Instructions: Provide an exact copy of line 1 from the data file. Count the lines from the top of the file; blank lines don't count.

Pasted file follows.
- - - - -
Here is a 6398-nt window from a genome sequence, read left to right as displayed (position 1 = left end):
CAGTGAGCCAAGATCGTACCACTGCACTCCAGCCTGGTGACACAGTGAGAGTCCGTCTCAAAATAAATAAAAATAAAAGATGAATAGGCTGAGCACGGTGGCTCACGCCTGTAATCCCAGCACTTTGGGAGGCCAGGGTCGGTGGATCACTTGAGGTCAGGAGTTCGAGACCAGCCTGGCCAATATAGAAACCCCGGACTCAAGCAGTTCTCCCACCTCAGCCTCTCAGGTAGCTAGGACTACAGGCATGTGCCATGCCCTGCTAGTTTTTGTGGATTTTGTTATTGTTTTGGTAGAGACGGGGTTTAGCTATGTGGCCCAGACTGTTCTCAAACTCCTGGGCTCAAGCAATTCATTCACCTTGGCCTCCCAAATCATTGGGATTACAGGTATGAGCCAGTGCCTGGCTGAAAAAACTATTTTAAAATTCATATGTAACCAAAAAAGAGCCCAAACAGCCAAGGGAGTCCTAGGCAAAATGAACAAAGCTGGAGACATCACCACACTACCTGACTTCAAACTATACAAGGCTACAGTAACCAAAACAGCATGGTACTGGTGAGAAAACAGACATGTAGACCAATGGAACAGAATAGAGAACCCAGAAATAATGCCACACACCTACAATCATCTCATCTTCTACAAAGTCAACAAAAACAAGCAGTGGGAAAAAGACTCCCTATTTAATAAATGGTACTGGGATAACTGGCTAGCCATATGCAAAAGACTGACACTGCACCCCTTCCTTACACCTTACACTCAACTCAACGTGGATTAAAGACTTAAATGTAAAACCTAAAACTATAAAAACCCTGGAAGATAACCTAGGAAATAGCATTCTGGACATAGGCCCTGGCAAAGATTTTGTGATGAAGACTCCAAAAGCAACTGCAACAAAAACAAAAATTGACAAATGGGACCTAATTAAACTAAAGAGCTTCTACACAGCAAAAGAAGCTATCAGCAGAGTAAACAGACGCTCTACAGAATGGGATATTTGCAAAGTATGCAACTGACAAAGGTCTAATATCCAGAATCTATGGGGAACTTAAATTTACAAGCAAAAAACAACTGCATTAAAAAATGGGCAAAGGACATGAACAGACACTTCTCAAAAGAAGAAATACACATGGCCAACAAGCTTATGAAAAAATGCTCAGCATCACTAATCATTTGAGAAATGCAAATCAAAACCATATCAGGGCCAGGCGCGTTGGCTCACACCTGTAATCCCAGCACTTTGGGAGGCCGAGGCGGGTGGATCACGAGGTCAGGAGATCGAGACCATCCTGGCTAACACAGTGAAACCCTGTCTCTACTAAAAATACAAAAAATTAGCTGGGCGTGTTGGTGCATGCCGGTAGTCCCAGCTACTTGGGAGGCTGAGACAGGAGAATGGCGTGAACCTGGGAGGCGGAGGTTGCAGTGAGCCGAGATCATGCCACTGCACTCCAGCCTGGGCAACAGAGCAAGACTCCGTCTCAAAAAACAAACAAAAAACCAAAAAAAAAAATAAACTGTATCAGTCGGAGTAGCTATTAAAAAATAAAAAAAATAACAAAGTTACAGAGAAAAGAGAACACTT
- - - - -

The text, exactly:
Here is a 6398-nt window from a genome sequence, read left to right as displayed (position 1 = left end):